An important part of my job is to stay on top of what’s currently happening in robotics. Given the fast pace in robotics, it sometimes feels more like trying not to drown! A great way to see all the latest trends is to attend a few key conferences. IROS and ICRA are the two biggest robotics conferences in the world and I often go to those. I attend a few other smaller more focused conferences to study precise subjects – such as control theory at the great DLMC conference in Zurich.
I’m a remote worker. We decided to leave London more than 4 years ago when our first daughter was born. We wanted to move to Brest — a small city in Brittany. We wanted to be closer to our family and give our daughter a quiet environment to grow up in.
An important part of our roadmap is focusing on making grasping trivial for the end user. We want to be able to point our robot at an object with the instruction of grasp it. Although from a human point of view it sounds trivial, this is actually complicated for a robot. A crucial step in that direction is to be able to quantify how well the robot is grasping the object; without that measurement, the robot will never be able to improve. In this post, we’ll focus on different methods used to assess grasp quality.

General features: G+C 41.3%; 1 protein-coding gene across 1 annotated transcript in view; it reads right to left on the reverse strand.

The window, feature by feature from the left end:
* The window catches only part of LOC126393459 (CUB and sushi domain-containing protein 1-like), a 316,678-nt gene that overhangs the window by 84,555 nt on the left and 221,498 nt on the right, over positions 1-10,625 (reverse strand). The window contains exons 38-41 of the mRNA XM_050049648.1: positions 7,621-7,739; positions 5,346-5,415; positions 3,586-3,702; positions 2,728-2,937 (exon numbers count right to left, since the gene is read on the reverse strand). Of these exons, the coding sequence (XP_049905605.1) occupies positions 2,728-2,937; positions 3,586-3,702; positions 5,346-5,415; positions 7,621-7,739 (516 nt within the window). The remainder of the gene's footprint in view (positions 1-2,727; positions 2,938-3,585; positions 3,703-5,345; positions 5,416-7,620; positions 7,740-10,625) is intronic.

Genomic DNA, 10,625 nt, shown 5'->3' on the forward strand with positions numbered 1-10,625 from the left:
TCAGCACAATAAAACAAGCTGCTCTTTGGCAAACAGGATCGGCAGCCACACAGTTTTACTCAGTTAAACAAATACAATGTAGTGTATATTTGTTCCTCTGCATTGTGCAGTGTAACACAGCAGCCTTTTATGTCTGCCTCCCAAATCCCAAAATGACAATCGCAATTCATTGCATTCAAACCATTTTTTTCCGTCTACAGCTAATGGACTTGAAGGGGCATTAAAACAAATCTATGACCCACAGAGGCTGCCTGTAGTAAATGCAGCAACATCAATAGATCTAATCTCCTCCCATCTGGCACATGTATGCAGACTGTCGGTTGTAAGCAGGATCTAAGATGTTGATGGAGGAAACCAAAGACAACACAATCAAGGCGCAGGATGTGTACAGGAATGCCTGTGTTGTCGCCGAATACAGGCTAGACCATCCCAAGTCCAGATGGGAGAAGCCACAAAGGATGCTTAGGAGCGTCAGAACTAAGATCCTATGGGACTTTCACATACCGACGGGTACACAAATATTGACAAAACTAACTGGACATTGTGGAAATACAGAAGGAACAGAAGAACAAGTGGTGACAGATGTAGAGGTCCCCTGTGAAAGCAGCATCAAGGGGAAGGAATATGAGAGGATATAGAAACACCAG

This is the second post about robot motion planning. You can find the first post about sampling-based planners over here. Being able to plan a path quickly while avoiding collisions is crucial for our roadmap.
To use a robot, you need to be able to plan a path from point A to point B — bonus points for not hitting anything. This is the cornerstone of our roadmap for robotics. Here’s a quick overview of the different ways to achieve this.
As discussed in the OMPL primer, there are different families of planning algorithms. In this first post we’ll focus on sampling-based planning.
To deliver the best hands in the world, we’ve collaborated with the best researchers — but what does it take to reach out of a research oriented market? To solve real world problems using robots? We’re convinced that tailoring a custom solution for each problem is not the way forward. We want the people facing those problems to be able to use our solutions themselves. And we have a roadmap to get there.
Forget Robocop, Iron Man and Terminator. The most advanced android on the block is no clumsy Metal Mickey, but an astonishingly dextrous hand. Josh Sims gives it the thumbs up.
The Independent wrote an article about the work we do at Shadow. Happy to have my name in it! 😀